Cultivate an atmosphere of mystery and excitement to sell stuff people didn't realise they needed
    Alice Roberts: She's done pretty well, for a boffin without a beard

    She's done pretty well, for a boffin without a beard

    Alice Roberts talks about her new book on evolution - and why her early TV work drew flak from (mostly male) colleagues
    Get well soon, Joan Rivers - an inspiration, whether she likes it or not

    Get well soon, Joan Rivers

    She is awful. But she's also wonderful, not in spite of but because of the fact she's forever saying appalling things, argues Ellen E Jones
    Doctor Who Into the Dalek review: A classic sci-fi adventure with all the spectacle of a blockbuster

    A fresh take on an old foe

    Doctor Who Into the Dalek more than compensated for last week's nonsensical offering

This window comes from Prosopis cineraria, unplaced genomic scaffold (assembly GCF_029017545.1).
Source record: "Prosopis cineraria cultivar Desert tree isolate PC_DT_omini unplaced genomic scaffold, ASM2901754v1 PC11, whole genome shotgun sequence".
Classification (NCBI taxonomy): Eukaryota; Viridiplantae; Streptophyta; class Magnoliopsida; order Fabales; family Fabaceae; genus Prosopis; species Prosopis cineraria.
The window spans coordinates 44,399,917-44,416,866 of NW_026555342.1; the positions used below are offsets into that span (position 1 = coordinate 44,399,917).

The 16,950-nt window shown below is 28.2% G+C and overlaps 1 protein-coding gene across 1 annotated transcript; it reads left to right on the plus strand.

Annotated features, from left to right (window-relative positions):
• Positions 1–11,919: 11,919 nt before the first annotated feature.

Fashion walks away from the celebrity runway show

    Fashion walks away from the celebrity runway show

    As the collections start, fashion editor Alexander Fury finds video and the internet are proving more attractive
    Meet the stars of TV's Wolf Hall... and it's not the cast of the Tudor trilogy

    Meet the stars of TV's Wolf Hall...

    ... and it's not the cast of the Tudor trilogy
    Weekend at the Asylum: Europe's biggest steampunk convention heads to Lincoln

    Europe's biggest steampunk convention

    Jake Wallis Simons discovers how Victorian ray guns and the martial art of biscuit dunking are precisely what the 21st century needs
    Don't swallow the tripe – a user's guide to weasel words

    Don't swallow the tripe – a user's guide to weasel words

    Lying is dangerous and unnecessary. A new book explains the strategies needed to avoid it. John Rentoul on the art of 'uncommunication'
    Daddy, who was Richard Attenborough? Was the beloved thespian the last of the cross-generation stars?

    Daddy, who was Richard Attenborough?

    The atomisation of culture means that few of those we regard as stars are universally loved any more, says DJ Taylor